For months from our respective vantage points in healthcare, we have been thinking about the reason why front-line workers leave their jobs. According to a study published in October, 1 in 5 healthcare professionals have resigned or retired – and another 20% are considering leaving healthcare altogether. Early in the new year, we think it’s time to do something about it.
When employers evaluate how to protect, retain and support healthcare professionals, a serious issue that needs to be addressed is unpaid healthcare responsibilities, which more than double the mental consequences for working healthcare providers (or “dual-serving” healthcare providers). ARCHANGELS data show that 43% of adults across the United States work as an unpaid caregiver – and we believe they need more resources from employers to take care of themselves and their loved ones.
An unpaid caregiver is a parent, guardian or person who takes care of someone over the age of 18, such as an aging parent or spouse. According to ARCHANGEL’s data, many unpaid caregivers do not recognize their role – in their heads they are “just a son” or “a wife”. We must acknowledge that many of our paid care staff are also unpaid caregivers and they neglect to realize the dual effect of these roles. As a result, they may deny their own feelings of anxiety, depression, and exhaustion.
The reality is that it is intense to take care of someone at home, at work or in your community and can affect all aspects of our lives, including our willingness and ability to continue working.
Last summer, the Centers for Disease Control and Prevention published a study that revealed that 70% of all caregivers reported at least one negative symptom of mental health, including anxiety, depression or suicidal thoughts. For those caregivers who fall into the “sandwich generation” —which cares for children as well as an adult — an astonishing 52% report recent serious suicidal thoughts. Can you imagine being responsible for patient care during a deadly pandemic and still take care of other Healthcare professionals need a break and employers and the wider community can intervene to help.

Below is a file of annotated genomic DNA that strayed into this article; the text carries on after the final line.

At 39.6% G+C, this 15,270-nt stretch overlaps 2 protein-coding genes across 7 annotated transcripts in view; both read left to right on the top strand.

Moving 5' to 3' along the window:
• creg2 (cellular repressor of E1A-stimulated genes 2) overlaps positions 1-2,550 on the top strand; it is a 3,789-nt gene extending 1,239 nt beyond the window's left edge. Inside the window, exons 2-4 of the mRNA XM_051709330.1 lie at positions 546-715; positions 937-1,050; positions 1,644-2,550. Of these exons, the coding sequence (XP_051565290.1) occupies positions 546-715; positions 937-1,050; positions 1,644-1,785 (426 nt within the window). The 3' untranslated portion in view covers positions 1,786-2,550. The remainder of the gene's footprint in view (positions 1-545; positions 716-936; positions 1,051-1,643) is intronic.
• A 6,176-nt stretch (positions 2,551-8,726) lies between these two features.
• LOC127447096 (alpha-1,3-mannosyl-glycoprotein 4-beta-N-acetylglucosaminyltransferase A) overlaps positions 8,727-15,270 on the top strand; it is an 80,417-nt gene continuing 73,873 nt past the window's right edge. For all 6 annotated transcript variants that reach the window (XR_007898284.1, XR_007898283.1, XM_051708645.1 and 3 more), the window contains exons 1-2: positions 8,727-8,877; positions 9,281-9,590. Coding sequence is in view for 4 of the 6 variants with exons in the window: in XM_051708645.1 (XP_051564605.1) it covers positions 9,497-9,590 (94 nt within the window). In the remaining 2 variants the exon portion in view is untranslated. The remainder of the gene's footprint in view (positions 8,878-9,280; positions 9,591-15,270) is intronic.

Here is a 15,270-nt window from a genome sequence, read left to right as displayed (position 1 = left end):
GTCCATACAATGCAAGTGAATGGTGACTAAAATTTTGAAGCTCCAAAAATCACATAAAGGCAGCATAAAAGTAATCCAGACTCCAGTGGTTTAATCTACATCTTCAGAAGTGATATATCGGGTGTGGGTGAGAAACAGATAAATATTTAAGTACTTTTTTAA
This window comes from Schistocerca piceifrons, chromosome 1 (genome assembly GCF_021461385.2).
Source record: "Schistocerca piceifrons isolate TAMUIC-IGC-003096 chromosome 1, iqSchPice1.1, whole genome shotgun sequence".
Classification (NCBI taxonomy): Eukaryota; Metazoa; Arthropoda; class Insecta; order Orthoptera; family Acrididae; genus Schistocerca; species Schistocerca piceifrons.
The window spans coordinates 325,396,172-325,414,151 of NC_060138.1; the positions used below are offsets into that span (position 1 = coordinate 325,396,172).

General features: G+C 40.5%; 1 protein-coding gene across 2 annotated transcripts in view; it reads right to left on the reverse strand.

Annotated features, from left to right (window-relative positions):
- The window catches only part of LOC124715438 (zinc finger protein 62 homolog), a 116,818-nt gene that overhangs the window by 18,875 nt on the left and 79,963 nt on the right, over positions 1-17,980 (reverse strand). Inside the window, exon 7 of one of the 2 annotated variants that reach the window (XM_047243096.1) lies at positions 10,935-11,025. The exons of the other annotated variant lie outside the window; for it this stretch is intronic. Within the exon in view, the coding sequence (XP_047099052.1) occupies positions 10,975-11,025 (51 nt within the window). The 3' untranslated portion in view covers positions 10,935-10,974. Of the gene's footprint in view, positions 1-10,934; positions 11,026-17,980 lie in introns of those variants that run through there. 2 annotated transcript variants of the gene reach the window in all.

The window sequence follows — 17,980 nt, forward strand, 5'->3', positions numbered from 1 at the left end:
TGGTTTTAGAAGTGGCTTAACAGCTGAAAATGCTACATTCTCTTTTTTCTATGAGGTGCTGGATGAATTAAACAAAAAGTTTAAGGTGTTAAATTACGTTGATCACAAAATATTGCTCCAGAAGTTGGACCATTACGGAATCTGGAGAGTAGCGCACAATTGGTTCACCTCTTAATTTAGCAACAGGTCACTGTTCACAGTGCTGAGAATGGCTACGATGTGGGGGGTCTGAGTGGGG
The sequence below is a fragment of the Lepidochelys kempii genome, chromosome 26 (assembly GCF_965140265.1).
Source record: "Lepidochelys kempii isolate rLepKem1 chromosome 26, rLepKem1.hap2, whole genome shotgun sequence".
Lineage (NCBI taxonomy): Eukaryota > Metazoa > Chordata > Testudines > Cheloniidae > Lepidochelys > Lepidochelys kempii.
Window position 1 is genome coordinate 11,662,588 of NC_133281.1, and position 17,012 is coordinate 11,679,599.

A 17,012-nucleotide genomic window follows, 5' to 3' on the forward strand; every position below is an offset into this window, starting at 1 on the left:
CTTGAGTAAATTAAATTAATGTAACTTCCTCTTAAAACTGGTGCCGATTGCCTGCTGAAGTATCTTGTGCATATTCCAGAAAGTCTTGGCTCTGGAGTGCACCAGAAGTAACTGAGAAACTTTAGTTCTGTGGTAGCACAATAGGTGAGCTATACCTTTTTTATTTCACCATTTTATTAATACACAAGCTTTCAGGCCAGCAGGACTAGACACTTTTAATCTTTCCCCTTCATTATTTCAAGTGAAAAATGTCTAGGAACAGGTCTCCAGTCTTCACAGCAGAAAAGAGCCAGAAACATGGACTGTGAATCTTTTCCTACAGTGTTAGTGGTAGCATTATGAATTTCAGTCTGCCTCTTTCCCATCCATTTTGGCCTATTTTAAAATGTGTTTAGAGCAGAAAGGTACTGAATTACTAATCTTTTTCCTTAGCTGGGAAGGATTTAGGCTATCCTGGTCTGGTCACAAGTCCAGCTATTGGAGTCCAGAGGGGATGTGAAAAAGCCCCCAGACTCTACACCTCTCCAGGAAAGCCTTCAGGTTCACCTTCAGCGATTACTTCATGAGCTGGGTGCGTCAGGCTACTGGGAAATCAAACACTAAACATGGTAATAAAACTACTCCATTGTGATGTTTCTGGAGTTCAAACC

Recognizing these barriers for working caregivers – especially frontline workers – the Henry Ford Health System established the award-winning CARE program that gives all employees access to resources that help paid and unpaid caregivers. Resources are available for mental and behavioral health, family challenges, financial pressures and more.
With covid-19’s impact on the workforce, we believe that programs like these need to be scaled and expanded. We gave our employees the opportunity to take the ARCHANGELS Caregiver Intensity Index and found that almost 1 in 3 (31%) received points “in minus” or with “high intensity”. ARCHANGEL’s data also showed that offering supportive programs that focus on the caregiver’s health and well-being is an important tool in the fight against burnout. If more programs were in place for employees to assess their caregiver intensity and easily access user-friendly support, perhaps more working care staff could meet their own mental health needs while supporting their loved ones, colleagues and patients.
With the rise of omicron and the astonishing shortage of labor, it is now time for employers to step up and do more to support unpaid carers, especially dual-duty carers like those working in healthcare. If more resources are available that realize the intensity and complexity of employees – who in many cases are working caregivers – we have a chance to improve the work-life balance and help individuals comfortably stay in their jobs at a time when they are most needed. .